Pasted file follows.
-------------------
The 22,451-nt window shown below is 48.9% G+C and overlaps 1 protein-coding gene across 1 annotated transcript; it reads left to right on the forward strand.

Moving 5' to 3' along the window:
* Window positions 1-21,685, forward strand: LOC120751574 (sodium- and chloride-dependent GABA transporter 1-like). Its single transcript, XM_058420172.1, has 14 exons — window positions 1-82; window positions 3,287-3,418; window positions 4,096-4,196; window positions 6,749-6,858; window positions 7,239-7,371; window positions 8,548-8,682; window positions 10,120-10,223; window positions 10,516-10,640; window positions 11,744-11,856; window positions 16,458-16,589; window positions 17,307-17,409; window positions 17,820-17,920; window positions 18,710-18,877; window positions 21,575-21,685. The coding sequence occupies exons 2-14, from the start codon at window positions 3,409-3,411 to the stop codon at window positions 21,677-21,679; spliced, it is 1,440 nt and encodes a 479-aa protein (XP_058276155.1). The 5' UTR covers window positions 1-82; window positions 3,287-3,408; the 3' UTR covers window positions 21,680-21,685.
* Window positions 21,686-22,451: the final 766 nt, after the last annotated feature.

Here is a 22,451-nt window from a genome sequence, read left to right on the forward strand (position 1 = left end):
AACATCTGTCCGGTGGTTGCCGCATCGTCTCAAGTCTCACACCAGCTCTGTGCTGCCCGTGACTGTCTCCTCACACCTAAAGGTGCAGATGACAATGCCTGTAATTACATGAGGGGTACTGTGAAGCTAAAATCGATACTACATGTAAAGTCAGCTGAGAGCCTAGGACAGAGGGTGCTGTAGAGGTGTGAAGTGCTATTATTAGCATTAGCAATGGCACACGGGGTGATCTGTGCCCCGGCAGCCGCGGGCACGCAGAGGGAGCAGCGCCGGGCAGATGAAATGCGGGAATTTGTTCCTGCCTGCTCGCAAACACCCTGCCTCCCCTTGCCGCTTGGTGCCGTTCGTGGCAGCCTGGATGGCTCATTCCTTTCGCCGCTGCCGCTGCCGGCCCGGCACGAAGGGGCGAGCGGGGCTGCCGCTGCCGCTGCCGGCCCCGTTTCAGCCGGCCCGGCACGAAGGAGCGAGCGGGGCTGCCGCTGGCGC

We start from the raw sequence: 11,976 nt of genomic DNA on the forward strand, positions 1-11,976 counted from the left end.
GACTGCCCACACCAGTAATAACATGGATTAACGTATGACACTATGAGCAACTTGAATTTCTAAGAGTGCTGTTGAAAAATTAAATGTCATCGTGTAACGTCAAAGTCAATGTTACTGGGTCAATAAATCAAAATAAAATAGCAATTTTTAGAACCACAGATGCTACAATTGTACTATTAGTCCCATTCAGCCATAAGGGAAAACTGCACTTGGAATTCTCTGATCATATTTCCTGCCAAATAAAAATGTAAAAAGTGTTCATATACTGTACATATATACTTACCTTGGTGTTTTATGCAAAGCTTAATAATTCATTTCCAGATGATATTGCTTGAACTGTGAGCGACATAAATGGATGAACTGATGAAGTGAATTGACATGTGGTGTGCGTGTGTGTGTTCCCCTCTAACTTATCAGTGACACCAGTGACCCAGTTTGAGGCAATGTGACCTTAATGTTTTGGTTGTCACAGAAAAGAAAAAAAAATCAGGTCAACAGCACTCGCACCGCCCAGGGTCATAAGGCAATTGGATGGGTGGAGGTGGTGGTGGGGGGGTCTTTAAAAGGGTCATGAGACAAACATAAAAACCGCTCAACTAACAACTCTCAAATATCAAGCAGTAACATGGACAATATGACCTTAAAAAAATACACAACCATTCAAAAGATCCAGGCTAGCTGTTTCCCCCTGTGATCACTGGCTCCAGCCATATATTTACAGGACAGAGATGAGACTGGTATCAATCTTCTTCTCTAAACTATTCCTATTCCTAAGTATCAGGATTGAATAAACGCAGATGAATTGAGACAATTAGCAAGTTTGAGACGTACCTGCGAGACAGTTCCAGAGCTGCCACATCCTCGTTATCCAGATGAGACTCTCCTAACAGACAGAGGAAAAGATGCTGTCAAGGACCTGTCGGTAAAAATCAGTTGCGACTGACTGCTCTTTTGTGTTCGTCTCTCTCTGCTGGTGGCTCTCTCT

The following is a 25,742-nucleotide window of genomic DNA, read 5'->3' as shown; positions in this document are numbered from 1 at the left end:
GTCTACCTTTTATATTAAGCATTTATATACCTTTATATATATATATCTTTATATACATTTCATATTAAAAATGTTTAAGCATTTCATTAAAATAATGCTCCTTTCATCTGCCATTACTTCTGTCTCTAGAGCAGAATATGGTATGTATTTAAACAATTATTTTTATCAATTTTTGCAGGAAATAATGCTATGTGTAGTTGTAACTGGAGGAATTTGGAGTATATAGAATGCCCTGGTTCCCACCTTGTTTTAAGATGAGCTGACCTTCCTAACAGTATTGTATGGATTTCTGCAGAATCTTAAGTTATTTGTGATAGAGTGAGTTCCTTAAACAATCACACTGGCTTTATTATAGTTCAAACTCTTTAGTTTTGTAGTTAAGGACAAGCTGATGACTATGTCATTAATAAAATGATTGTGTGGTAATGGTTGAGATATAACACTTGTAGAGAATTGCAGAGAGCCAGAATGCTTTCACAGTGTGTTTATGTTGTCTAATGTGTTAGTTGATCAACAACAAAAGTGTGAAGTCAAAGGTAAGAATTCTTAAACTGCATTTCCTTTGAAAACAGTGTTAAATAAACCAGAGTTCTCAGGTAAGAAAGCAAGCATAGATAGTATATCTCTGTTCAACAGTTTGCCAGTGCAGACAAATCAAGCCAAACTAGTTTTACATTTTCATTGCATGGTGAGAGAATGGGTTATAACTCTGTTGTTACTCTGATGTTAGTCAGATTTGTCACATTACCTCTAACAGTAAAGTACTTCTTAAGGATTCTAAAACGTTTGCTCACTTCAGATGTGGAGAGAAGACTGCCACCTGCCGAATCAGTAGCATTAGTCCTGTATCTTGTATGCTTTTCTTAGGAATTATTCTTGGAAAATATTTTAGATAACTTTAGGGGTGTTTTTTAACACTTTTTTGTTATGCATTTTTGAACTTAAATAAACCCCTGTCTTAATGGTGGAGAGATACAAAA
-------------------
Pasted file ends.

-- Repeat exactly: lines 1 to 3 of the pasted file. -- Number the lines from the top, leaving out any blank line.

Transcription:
The 22,451-nt window shown below is 48.9% G+C and overlaps 1 protein-coding gene across 1 annotated transcript; it reads left to right on the forward strand.

Moving 5' to 3' along the window:
* Window positions 1-21,685, forward strand: LOC120751574 (sodium- and chloride-dependent GABA transporter 1-like). Its single transcript, XM_058420172.1, has 14 exons — window positions 1-82; window positions 3,287-3,418; window positions 4,096-4,196; window positions 6,749-6,858; window positions 7,239-7,371; window positions 8,548-8,682; window positions 10,120-10,223; window positions 10,516-10,640; window positions 11,744-11,856; window positions 16,458-16,589; window positions 17,307-17,409; window positions 17,820-17,920; window positions 18,710-18,877; window positions 21,575-21,685. The coding sequence occupies exons 2-14, from the start codon at window positions 3,409-3,411 to the stop codon at window positions 21,677-21,679; spliced, it is 1,440 nt and encodes a 479-aa protein (XP_058276155.1). The 5' UTR covers window positions 1-82; window positions 3,287-3,408; the 3' UTR covers window positions 21,680-21,685.